Curran says perfectionism is seen as an almost positive trait, but there's a fundamental misunderstanding about what it actually means and the negative effects it can often have on mental health.
"I think it’s everyone’s favourite flaw, right? There’s a kind of begrudging admiration, I would say, for perfectionism in modern culture ... in modern society and modern culture that unrelenting work ethic is kind of seen as a kind of emblem of the successful."
The problem, he says, is it's never about perfecting tasks or external things - it's about perfection of the self.
"It’s about perfecting something that’s 'deficient' about us - and that’s why it’s so problematic, because that’s where all the energy comes from … exerting so much energy and effort in improving ourselves - both in our achievements but also in the way that we appear to others - that’s very exhausting, that’s very cognitively demanding.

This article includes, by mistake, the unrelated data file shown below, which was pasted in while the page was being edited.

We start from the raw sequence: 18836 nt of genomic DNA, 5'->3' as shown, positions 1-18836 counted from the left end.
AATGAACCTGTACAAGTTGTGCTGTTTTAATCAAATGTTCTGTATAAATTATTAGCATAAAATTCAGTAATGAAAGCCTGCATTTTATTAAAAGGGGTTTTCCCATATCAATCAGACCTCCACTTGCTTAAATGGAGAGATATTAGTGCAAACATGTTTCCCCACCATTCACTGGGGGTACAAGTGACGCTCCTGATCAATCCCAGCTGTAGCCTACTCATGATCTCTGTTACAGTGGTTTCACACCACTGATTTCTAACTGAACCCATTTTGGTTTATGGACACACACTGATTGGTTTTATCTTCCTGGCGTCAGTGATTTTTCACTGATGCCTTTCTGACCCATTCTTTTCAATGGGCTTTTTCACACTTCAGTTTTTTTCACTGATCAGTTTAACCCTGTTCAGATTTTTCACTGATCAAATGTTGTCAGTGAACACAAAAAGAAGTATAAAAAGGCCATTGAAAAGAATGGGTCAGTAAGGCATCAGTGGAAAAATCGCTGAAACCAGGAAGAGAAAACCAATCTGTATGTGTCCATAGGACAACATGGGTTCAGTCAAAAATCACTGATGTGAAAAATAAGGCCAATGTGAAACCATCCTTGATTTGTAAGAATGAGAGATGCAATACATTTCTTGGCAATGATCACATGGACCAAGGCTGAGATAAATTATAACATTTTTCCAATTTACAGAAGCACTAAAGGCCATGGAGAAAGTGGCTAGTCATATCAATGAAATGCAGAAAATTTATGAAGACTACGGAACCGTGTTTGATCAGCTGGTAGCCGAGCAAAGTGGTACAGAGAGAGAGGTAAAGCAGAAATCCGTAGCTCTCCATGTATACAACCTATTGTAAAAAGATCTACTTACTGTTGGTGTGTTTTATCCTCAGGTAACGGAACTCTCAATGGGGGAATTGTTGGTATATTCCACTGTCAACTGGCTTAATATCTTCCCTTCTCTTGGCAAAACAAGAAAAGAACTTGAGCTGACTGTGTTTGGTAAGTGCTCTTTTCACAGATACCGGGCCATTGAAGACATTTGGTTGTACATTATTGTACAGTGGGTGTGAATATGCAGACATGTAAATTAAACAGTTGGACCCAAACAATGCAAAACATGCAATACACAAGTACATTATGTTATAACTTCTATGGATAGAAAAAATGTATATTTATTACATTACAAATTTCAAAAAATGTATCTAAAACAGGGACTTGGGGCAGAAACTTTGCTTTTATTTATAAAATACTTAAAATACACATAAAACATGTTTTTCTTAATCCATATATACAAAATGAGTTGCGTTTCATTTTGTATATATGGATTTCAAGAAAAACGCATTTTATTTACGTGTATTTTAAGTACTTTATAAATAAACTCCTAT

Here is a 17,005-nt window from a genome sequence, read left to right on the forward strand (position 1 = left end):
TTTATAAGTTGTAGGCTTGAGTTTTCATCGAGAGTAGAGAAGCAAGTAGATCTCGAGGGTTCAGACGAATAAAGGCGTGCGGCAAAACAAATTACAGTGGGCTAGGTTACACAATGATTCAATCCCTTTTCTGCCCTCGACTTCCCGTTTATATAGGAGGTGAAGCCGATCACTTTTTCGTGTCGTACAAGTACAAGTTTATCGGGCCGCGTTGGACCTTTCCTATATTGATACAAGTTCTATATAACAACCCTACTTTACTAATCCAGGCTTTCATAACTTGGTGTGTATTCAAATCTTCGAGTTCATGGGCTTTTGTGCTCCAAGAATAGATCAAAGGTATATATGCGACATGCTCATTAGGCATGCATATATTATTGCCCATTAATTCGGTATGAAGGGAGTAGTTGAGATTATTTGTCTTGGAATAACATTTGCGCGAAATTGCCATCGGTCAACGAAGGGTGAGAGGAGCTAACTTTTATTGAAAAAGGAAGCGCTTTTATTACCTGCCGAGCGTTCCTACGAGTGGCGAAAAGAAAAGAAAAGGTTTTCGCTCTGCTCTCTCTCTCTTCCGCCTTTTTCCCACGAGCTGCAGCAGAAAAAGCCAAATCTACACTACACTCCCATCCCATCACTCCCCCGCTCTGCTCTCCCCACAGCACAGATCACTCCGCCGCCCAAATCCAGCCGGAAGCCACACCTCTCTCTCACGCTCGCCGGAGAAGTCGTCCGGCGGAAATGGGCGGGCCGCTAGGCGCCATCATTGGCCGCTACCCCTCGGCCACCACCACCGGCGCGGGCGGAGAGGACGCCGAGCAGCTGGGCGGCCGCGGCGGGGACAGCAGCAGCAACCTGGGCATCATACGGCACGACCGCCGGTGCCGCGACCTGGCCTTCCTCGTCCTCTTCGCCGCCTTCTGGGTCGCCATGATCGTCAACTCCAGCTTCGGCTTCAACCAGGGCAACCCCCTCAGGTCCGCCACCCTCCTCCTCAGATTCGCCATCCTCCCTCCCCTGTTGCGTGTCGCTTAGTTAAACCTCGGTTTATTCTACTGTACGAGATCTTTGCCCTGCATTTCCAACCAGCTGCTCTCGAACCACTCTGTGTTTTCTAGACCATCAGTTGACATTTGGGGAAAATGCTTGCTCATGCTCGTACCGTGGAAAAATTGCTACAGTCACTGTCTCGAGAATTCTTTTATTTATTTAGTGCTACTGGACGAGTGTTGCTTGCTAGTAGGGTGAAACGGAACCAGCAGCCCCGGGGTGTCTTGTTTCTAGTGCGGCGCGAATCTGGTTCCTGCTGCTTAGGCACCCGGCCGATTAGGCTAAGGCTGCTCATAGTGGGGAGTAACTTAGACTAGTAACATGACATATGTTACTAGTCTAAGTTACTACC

"And of course when we hit setbacks - that is to say when we don’t succeed or don’t have a perfect presentation or we don’t have a perfect mark … it becomes very difficult to deal with it because that setback, that failure is not just a failure in its own terms but it's a failure for us as a person.
"When we internalise our faults and our failures to a deficient self or flawed self we feel worthless, we feel helpless, we feel hopeless - and that’s where a lot of depression and anxiety [arises] and there’s a lot of evidence to suggest that sadly perfectionism is also linked to things like suicide ideation too. That’s why it’s so damaging."
That tendency is growing: Curran's research and his own experience suggests there's a big increase in students accessing mental health services.
"That’s in the UK - it’s also to suggest that it’s in places like New Zealand, the US, Australia and Canada as well.